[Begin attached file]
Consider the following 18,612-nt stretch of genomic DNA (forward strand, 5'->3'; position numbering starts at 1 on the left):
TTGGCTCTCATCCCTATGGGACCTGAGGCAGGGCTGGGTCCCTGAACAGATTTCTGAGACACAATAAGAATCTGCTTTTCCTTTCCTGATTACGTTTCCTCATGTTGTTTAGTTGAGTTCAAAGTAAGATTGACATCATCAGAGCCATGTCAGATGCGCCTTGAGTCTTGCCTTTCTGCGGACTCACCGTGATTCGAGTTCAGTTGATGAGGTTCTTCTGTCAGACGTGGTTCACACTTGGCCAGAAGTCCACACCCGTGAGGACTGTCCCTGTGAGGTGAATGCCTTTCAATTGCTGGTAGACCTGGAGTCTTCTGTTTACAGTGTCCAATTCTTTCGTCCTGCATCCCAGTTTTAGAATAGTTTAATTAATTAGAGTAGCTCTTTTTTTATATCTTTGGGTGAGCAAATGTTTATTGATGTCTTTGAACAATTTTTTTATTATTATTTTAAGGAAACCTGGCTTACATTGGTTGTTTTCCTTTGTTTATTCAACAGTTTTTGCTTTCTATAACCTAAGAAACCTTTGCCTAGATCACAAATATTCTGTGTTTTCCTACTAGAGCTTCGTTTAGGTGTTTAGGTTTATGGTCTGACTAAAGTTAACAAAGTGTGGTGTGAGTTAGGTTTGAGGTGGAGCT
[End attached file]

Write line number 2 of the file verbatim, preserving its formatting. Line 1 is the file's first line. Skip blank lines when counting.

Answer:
TTGGCTCTCATCCCTATGGGACCTGAGGCAGGGCTGGGTCCCTGAACAGATTTCTGAGACACAATAAGAATCTGCTTTTCCTTTCCTGATTACGTTTCCTCATGTTGTTTAGTTGAGTTCAAAGTAAGATTGACATCATCAGAGCCATGTCAGATGCGCCTTGAGTCTTGCCTTTCTGCGGACTCACCGTGATTCGAGTTCAGTTGATGAGGTTCTTCTGTCAGACGTGGTTCACACTTGGCCAGAAGTCCACACCCGTGAGGACTGTCCCTGTGAGGTGAATGCCTTTCAATTGCTGGTAGACCTGGAGTCTTCTGTTTACAGTGTCCAATTCTTTCGTCCTGCATCCCAGTTTTAGAATAGTTTAATTAATTAGAGTAGCTCTTTTTTTATATCTTTGGGTGAGCAAATGTTTATTGATGTCTTTGAACAATTTTTTTATTATTATTTTAAGGAAACCTGGCTTACATTGGTTGTTTTCCTTTGTTTATTCAACAGTTTTTGCTTTCTATAACCTAAGAAACCTTTGCCTAGATCACAAATATTCTGTGTTTTCCTACTAGAGCTTCGTTTAGGTGTTTAGGTTTATGGTCTGACTAAAGTTAACAAAGTGTGGTGTGAGTTAGGTTTGAGGTGGAGCT